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Home / News & IndustryManaged Care Insight and Analysis
Updated: April 13, 2010
Out-Of-Network Physicians Run Up Fees On Health Plan Members, Claims Review Finds

Some physicians who are not in a health plan’s network may be charging plan members fees substantially above the prevailing Medicare reimbursement for the same service, a new study has found.

"Some out-of-network providers are charging exorbitant prices – several hundred or even over a thousand percent – of the Medicare reimbursement for the same service in the same area," said a report on the survey release by America’s Health Insurance Plans (AHIP).

"Recent examples: $4,500 for an office visit when Medicare would have paid $134; $14,400 for removal of a gallbladder when Medicare would have paid $656; and $40,000 for a total hip replacement when Medicare would have paid $1,558," said the report.

The survey conducted for AHIP by Dyckman & Associates reviewed claims from the 30 largest states.

The report said a physician billed a patient $6,791 for "cataract surgery with insertion of artificial lens" – more than 1,100 percent of the Medicare fee of $581.

Similar examples were found in all 30 states, and there are many examples of even higher variation incharges, the report said, "even though the researchers used a conservative approach to the data that excluded outliers."

"Recently, in public policy discussions about out-of-network services, the focus has been only on how much insurers pay for these services, and the critical issue of what out-of-network physicians are charging patients has been ignored," said AHIP.

The trade association said the survey findings "should cause policymakers to closely investigate this issue, including looking carefully at how these charges compare to in-network fees, as well as fees charged for similar services in other countries."

While the issue of how much is appropriate for out-of-network physicians to charge has not been part of the health reform discussion to date, "this report demonstrates that it needs to be," AHIP said. "No mechanism exists to protect patients who seek care out-of-network from receiving bills that are unreasonable and unaffordable."

"As policymakers pursue healthcare reform, we encourage them to look at how much is being charged for services, particularly since higher charges don’t mean high quality of care," said AHIP President and CEO Karen Ignagni. "With the nation facing the crushing burden of rising medical costs, all stakeholders should be focusing on constructive ways to bring costs under control."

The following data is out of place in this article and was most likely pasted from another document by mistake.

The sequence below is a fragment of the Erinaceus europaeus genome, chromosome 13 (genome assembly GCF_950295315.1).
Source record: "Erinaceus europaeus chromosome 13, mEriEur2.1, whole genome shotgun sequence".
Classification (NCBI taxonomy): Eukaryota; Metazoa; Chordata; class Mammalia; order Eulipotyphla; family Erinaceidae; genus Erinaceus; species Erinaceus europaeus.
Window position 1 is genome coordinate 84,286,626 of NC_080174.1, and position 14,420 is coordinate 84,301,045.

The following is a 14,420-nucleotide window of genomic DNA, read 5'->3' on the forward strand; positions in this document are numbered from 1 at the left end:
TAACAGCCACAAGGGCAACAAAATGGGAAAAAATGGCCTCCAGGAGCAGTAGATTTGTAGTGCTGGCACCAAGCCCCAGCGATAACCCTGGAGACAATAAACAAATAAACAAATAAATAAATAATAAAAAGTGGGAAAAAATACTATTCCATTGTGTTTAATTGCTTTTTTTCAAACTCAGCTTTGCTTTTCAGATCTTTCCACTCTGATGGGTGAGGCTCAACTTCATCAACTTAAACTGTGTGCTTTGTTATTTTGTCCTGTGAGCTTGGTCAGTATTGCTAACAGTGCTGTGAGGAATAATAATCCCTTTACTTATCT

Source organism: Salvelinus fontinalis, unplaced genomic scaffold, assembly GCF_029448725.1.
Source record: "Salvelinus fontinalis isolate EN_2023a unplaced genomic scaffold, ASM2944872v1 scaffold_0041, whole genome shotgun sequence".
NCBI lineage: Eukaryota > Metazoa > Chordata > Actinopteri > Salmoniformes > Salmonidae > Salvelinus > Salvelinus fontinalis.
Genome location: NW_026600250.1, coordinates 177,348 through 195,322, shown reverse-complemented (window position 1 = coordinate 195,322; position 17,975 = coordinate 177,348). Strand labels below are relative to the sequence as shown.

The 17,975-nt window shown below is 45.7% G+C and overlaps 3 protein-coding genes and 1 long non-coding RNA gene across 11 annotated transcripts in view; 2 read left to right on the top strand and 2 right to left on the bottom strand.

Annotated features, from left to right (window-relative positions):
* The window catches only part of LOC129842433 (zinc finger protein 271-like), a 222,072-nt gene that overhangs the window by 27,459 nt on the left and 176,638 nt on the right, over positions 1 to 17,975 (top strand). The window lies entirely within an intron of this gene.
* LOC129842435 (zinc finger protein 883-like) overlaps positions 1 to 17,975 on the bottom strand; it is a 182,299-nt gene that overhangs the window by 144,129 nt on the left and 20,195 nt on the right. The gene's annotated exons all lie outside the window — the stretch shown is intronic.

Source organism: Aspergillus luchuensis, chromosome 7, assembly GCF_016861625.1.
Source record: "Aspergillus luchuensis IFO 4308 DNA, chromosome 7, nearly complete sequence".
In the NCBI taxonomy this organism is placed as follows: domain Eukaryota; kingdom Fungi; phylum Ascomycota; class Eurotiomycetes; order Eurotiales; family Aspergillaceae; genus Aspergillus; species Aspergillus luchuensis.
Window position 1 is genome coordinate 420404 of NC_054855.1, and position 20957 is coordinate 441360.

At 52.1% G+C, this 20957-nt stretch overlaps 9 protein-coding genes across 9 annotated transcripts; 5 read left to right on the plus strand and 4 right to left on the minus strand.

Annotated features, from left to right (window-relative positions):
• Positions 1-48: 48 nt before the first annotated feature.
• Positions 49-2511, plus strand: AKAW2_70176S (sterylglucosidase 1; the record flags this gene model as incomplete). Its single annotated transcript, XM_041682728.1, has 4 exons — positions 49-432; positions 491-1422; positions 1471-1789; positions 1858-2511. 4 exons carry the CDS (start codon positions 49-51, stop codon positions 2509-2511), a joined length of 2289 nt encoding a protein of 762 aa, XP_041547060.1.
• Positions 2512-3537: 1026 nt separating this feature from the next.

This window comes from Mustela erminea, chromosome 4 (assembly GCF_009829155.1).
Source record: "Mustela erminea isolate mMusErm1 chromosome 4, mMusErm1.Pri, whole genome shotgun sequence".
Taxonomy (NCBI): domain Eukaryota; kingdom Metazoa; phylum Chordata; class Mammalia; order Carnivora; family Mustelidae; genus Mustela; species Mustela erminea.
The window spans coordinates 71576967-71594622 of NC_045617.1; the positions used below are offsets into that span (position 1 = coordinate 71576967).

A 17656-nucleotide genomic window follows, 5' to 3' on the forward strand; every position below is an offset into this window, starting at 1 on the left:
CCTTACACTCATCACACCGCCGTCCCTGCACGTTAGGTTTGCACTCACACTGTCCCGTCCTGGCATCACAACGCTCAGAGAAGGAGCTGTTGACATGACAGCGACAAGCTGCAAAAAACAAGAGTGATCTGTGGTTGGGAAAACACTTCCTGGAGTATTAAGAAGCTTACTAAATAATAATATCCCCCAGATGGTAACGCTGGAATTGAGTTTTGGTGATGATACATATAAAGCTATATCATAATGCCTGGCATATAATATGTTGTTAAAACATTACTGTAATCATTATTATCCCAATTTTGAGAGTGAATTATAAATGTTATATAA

The report is available online at:

Addresses: America’s Health Insurance Plans, 601 Pennsylvania Ave. NW, South Building, Suite 500, Washington DC 20004; (202) 778-3200, Dyckman & Associates, 1050 17th Street NW, Suite 1000, Washington DC 20036; (202) 223-4741,

Various Out-of-Network Physician Claims Filed In The State Of Florida In 2008

CPT Code

Service Description

Amount Billed

Medicare Fee

Amount Billed as % of Medicare Fee


Outpatient office visits of moderate to high severity requiring 2 out of 3: comprehensive history, comprehensive exam and high complexity medical decision-making





Lower back spinal fusion





Laparoscopic gallbladder removal





Minimally invasive knee meniscus surgery





Outpatient office consults of moderate to high severity requiring a comprehensive history, comprehensive exam and moderate complexity medical decision-making





Upper GI endoscopic visual diagnostic exam with biopsy





Surgical removal of all/or part of the intervertebral disc including spiny growths





Cataract surgery with insertion of artificial lens





Total hip replacement





Laparoscopic partial removal of colon with surgical repair




Source: America’s Health Insurance Plans, Dyckman & Associates study.

  This article was taken from:
Healthcare Reimbursement Monitor

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